Voice Control often makes basic errors in dictated text. For example, “for” is often confused with “four”, and the verb “will” is confused with the man’s name “Will”. These constant glitches leave users with a frustrating dictation experience. The application does not learn from mistakes like these so they keep happening over and over.

2. Lack of basic operations

Voice Control does not support some common tasks that keyboard and mouse-equipped users take for granted. While you can dictate into any app, you can only edit text in certain apps. Ideally, Voice Control should work everywhere. More recently, in macOS Sonoma, the command “new paragraph” often isn’t recognised.

3. Proper noun and grammar frustrations

Voice Control struggles to recognise and handle proper nouns correctly, such as names, places, or organisations. Proper nouns are often disregarded when it comes to capitalisation. Adding proper nouns to custom vocabulary with capital letters doesn’t solve the problem.

IPhone keyboard showing the words how will you spend Easter? The verb Will is incorrectly capitalised by voice control

For severely disabled people, being able to dictate accurately can make or break a day. It’s much more than a convenience – voice dictation technology is a line to the outside world, including interacting with friends and loved ones on messaging apps, personal emails and administration, and posting on social media.

The AI solution

AI has the potential to address these issues head-on, transforming Voice Control into a more intuitive and reliable assistant. Here’s how AI could make a difference:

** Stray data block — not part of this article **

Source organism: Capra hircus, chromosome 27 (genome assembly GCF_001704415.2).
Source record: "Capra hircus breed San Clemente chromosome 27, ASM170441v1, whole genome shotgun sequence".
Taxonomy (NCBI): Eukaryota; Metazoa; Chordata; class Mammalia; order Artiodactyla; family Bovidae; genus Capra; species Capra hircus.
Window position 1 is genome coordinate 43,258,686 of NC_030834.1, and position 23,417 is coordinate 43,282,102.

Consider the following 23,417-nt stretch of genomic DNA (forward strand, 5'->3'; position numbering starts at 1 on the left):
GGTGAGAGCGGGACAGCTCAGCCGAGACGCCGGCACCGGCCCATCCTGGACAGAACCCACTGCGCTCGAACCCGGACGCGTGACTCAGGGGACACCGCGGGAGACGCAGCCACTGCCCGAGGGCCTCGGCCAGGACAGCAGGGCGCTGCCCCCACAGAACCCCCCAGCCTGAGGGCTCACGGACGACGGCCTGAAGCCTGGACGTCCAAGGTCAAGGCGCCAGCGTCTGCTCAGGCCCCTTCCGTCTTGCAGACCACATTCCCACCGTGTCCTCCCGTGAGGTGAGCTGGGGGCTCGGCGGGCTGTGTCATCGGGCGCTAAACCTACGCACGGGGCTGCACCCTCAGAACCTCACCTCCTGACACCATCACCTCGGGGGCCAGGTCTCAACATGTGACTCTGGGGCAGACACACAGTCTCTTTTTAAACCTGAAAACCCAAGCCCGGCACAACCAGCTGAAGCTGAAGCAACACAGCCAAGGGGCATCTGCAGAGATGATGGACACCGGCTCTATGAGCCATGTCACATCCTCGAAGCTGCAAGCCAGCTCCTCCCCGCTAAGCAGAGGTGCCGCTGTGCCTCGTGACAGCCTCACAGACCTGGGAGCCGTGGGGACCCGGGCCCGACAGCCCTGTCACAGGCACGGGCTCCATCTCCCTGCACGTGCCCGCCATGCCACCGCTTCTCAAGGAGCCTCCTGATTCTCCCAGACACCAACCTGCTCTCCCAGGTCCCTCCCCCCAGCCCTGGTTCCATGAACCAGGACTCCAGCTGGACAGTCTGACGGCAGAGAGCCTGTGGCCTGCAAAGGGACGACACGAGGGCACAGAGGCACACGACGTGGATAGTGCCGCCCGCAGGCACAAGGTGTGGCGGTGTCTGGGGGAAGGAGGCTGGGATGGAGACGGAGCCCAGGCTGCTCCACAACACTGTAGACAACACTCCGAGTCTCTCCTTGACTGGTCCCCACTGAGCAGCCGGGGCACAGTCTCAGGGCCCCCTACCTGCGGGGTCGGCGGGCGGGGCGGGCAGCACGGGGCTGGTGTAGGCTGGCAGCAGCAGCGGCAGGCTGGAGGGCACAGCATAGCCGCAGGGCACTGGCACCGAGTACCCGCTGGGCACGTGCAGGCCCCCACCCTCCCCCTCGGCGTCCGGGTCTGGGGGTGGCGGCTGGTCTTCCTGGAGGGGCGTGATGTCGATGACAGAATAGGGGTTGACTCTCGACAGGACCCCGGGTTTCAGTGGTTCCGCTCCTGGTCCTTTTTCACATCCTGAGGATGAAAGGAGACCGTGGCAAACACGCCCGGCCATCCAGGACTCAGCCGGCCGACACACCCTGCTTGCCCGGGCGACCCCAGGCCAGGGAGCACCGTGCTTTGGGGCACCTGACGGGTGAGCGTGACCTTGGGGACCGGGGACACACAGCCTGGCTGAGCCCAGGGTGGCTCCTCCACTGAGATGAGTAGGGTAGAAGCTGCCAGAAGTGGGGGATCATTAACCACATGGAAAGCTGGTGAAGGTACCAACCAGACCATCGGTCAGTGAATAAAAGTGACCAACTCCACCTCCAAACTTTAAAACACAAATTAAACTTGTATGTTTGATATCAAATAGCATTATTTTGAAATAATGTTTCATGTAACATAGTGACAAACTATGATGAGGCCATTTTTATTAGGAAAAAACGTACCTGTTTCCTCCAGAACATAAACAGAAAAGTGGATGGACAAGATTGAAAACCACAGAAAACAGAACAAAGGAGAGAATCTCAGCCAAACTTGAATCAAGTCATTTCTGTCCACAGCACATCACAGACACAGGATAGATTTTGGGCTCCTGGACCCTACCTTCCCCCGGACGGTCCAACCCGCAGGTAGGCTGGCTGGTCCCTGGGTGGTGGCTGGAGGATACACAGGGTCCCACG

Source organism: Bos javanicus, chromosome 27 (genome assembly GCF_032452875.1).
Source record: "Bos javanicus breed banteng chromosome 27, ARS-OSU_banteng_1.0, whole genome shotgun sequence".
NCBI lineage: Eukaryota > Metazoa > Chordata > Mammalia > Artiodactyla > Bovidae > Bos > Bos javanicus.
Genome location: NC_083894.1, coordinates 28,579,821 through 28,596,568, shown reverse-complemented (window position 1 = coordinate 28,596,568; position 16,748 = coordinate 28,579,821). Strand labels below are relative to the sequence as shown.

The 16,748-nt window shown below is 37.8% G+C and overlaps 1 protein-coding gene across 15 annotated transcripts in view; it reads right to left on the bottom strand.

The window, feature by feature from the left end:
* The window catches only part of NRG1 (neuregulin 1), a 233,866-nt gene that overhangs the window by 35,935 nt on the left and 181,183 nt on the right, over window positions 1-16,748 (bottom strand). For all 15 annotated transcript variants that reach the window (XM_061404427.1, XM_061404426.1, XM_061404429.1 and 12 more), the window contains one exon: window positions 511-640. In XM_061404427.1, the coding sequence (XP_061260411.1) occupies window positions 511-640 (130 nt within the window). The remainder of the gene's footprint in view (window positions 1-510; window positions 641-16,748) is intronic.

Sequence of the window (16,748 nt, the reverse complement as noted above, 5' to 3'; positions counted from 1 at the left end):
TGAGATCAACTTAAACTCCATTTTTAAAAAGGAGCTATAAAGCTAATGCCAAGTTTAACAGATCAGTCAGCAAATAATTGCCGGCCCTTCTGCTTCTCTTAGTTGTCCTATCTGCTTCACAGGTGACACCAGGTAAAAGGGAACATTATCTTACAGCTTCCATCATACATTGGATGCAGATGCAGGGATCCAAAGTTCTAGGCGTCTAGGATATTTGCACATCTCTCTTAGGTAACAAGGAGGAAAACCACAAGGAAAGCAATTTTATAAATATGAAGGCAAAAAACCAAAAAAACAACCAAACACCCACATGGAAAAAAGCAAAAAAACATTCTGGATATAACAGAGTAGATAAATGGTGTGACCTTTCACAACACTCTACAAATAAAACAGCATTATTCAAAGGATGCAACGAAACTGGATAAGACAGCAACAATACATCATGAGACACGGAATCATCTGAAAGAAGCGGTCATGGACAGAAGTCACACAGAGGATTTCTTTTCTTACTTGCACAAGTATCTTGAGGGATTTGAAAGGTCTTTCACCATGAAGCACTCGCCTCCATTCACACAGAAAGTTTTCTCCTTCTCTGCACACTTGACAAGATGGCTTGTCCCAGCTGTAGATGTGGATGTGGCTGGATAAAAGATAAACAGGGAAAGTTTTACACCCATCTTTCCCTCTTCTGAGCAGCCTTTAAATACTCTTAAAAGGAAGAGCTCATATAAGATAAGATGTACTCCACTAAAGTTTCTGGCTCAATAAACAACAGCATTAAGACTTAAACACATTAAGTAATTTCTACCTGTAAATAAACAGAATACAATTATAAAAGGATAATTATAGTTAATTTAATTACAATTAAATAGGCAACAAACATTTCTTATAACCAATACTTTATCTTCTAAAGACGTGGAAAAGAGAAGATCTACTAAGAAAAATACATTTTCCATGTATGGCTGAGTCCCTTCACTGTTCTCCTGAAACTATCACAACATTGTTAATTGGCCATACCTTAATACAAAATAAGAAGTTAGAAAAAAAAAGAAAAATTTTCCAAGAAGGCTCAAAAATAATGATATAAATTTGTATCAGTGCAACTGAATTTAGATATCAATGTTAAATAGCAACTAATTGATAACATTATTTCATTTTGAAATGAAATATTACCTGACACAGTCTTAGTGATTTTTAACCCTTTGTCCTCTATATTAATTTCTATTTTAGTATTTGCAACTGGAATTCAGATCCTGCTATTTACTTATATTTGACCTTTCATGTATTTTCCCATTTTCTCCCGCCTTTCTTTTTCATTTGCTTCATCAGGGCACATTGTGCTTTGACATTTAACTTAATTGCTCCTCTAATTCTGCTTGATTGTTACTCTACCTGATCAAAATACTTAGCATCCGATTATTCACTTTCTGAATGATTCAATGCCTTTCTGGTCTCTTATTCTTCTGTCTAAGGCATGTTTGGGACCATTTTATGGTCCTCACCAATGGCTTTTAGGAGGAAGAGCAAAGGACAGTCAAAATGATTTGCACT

1. Enhanced dictation with natural language processing (NLP)

NLP could significantly improve dictation accuracy. By understanding context and user intent, NLP can provide more accurate transcriptions, even in noisy environments or with complex vocabulary.

2. Adaptive command functionality through machine learning (ML)

ML algorithms can learn from a user’s interactions, tailoring commands and responses to individual needs. This personalised approach could simplify tasks making the app more user-friendly.

3. Improved proper noun recognition with AI

AI can assist in recognising and interpreting audio data, and could lead to better handling of proper nouns, ensuring names, organisations and places that matter to you are always understood correctly.

4. Predictive text and autocorrection

AI can offer improved predictive text options and autocorrect errors in real-time, streamlining communication and reducing the need for corrections.

5. Context-aware assistance

By analysing the user’s previous commands, AI can provide context-aware assistance, anticipating needs and offering relevant options. This will contribute to an improved and more intuitive voice dictation experience.

6. Seamless integration with other apps and services